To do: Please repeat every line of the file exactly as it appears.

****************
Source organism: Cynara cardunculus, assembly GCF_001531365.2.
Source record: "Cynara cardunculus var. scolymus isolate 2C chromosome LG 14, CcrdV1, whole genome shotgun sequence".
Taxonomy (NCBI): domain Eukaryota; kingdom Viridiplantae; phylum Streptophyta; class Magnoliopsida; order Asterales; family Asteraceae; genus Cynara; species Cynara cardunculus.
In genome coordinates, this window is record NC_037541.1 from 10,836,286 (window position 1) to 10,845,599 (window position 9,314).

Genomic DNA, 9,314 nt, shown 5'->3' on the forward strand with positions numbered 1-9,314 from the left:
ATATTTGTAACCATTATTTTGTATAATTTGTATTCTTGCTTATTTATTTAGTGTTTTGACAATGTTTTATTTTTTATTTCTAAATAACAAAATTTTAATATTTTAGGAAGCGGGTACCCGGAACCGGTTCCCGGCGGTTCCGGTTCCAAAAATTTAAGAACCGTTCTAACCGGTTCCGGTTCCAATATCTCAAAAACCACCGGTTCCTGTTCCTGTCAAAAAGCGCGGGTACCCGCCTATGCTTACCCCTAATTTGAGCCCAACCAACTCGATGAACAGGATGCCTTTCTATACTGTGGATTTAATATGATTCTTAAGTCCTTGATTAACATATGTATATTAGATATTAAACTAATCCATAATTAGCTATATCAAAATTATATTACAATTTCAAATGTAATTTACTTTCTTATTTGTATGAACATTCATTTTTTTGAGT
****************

Source organism: Cynara cardunculus, assembly GCF_001531365.2.
Source record: "Cynara cardunculus var. scolymus isolate 2C chromosome LG 14, CcrdV1, whole genome shotgun sequence".
Taxonomy (NCBI): domain Eukaryota; kingdom Viridiplantae; phylum Streptophyta; class Magnoliopsida; order Asterales; family Asteraceae; genus Cynara; species Cynara cardunculus.
In genome coordinates, this window is record NC_037541.1 from 10,836,286 (window position 1) to 10,845,599 (window position 9,314).

Genomic DNA, 9,314 nt, shown 5'->3' on the forward strand with positions numbered 1-9,314 from the left:
ATATTTGTAACCATTATTTTGTATAATTTGTATTCTTGCTTATTTATTTAGTGTTTTGACAATGTTTTATTTTTTATTTCTAAATAACAAAATTTTAATATTTTAGGAAGCGGGTACCCGGAACCGGTTCCCGGCGGTTCCGGTTCCAAAAATTTAAGAACCGTTCTAACCGGTTCCGGTTCCAATATCTCAAAAACCACCGGTTCCTGTTCCTGTCAAAAAGCGCGGGTACCCGCCTATGCTTACCCCTAATTTGAGCCCAACCAACTCGATGAACAGGATGCCTTTCTATACTGTGGATTTAATATGATTCTTAAGTCCTTGATTAACATATGTATATTAGATATTAAACTAATCCATAATTAGCTATATCAAAATTATATTACAATTTCAAATGTAATTTACTTTCTTATTTGTATGAACATTCATTTTTTTGAGT